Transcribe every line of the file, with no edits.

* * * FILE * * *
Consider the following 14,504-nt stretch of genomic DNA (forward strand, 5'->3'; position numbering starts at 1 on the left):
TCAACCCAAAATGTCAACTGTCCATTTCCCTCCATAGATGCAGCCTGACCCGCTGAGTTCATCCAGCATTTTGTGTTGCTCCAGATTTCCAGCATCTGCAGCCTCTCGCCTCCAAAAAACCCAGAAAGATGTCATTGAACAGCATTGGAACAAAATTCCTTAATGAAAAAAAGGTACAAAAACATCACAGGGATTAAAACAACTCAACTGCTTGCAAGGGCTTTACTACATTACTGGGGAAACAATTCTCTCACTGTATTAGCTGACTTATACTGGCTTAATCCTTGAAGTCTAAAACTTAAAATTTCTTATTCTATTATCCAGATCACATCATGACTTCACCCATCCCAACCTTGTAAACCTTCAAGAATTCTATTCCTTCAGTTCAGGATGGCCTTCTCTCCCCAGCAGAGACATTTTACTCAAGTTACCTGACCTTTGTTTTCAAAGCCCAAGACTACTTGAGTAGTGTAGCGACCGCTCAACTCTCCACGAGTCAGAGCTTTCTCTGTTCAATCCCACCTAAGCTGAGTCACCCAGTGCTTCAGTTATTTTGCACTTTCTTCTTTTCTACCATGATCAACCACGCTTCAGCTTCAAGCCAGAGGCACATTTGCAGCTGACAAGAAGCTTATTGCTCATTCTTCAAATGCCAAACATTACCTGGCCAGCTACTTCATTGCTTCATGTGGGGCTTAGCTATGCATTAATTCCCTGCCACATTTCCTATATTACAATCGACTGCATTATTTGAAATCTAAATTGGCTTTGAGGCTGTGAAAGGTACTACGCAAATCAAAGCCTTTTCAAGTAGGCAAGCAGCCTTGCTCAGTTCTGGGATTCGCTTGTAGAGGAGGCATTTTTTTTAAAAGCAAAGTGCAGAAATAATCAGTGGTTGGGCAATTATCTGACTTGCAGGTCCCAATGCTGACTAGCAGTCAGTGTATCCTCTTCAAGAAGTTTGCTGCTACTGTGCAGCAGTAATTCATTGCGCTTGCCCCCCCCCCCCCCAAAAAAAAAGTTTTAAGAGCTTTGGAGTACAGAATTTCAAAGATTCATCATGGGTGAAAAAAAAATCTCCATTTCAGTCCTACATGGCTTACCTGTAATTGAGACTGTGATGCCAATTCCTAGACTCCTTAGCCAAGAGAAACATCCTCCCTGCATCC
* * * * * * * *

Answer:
Consider the following 14,504-nt stretch of genomic DNA (forward strand, 5'->3'; position numbering starts at 1 on the left):
TCAACCCAAAATGTCAACTGTCCATTTCCCTCCATAGATGCAGCCTGACCCGCTGAGTTCATCCAGCATTTTGTGTTGCTCCAGATTTCCAGCATCTGCAGCCTCTCGCCTCCAAAAAACCCAGAAAGATGTCATTGAACAGCATTGGAACAAAATTCCTTAATGAAAAAAAGGTACAAAAACATCACAGGGATTAAAACAACTCAACTGCTTGCAAGGGCTTTACTACATTACTGGGGAAACAATTCTCTCACTGTATTAGCTGACTTATACTGGCTTAATCCTTGAAGTCTAAAACTTAAAATTTCTTATTCTATTATCCAGATCACATCATGACTTCACCCATCCCAACCTTGTAAACCTTCAAGAATTCTATTCCTTCAGTTCAGGATGGCCTTCTCTCCCCAGCAGAGACATTTTACTCAAGTTACCTGACCTTTGTTTTCAAAGCCCAAGACTACTTGAGTAGTGTAGCGACCGCTCAACTCTCCACGAGTCAGAGCTTTCTCTGTTCAATCCCACCTAAGCTGAGTCACCCAGTGCTTCAGTTATTTTGCACTTTCTTCTTTTCTACCATGATCAACCACGCTTCAGCTTCAAGCCAGAGGCACATTTGCAGCTGACAAGAAGCTTATTGCTCATTCTTCAAATGCCAAACATTACCTGGCCAGCTACTTCATTGCTTCATGTGGGGCTTAGCTATGCATTAATTCCCTGCCACATTTCCTATATTACAATCGACTGCATTATTTGAAATCTAAATTGGCTTTGAGGCTGTGAAAGGTACTACGCAAATCAAAGCCTTTTCAAGTAGGCAAGCAGCCTTGCTCAGTTCTGGGATTCGCTTGTAGAGGAGGCATTTTTTTTAAAAGCAAAGTGCAGAAATAATCAGTGGTTGGGCAATTATCTGACTTGCAGGTCCCAATGCTGACTAGCAGTCAGTGTATCCTCTTCAAGAAGTTTGCTGCTACTGTGCAGCAGTAATTCATTGCGCTTGCCCCCCCCCCCCCCAAAAAAAAAGTTTTAAGAGCTTTGGAGTACAGAATTTCAAAGATTCATCATGGGTGAAAAAAAAATCTCCATTTCAGTCCTACATGGCTTACCTGTAATTGAGACTGTGATGCCAATTCCTAGACTCCTTAGCCAAGAGAAACATCCTCCCTGCATCC